It’s now months after her rape and the author shows us her heart—and her pain.
When people talk about rape, they always do so in the past tense. She “was.” She “suffered.” She “went through.”Obviously, I made a comparison and realized the relevance. For us men, our assault remains present tense for a long, long time.
But she didn’t go through it, she’s still going through it. She wasn’t raped, she’s still being raped. For Kevin it lasted a matter of minutes, but for her it never ends. It feels as though she’s going to dream about that running track every night of her life. And she kills [Kevin] there, every time. And wakes up her nails dug into her hands and scream in her mouth.
Anxiety. It’s an invisible ruler.
Once my memories of childhood rape came back to me, I relived them for months. I’m glad no one said to me, “that was the past. Just move on.” I couldn’t have moved on any faster.
Until we start healing inside, there is no moving on and no past tense. We feel it, and like Maya, we live and re-live it.
For me, it took more than a year before the worst flashbacks and memories stopped tugging at me. But gradually the healing showed. I can now say that my abuse has become past tense. Still back there, but no longer controlling my emotions.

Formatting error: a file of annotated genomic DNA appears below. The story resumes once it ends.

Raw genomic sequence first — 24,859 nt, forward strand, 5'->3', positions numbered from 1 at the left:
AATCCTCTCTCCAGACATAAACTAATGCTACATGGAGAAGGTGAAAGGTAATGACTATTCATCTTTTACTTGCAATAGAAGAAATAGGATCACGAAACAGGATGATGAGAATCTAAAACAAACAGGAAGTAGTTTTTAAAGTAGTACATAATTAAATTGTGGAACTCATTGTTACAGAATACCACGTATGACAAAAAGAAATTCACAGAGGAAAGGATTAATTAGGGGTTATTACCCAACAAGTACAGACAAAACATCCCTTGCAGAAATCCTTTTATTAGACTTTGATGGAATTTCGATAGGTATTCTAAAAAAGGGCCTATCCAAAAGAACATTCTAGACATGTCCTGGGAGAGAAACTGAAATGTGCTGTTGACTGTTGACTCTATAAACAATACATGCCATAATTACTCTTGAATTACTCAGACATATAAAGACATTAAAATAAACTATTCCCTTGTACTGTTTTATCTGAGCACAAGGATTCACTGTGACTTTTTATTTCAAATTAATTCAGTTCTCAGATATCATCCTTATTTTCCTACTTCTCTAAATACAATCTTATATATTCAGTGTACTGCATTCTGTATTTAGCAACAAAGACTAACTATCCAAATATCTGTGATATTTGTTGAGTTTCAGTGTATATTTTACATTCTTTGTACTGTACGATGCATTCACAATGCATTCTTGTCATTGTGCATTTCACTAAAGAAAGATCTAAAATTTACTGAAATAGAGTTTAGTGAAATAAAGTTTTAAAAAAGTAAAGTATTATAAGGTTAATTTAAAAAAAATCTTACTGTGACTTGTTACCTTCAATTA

Perhaps I’m not fully healed, but I keep getting a little closer to that goal. I rarely feel the pain—at least not the way I did “back then.”
I still hear from survivors who may not use the present tense, but it’s obvious, it’s still part of them. I want every survivor to live in the past tense. Even better, to live in the past perfect tense—an action fully completed in the past.
For a long time I lived in the present tense of pain.
Now I’m experiencing it as a past event
and getting closer to it being a past-perfect tense.
 Us Against You by Fredrick Backman (Atria Books, 2017), page 255.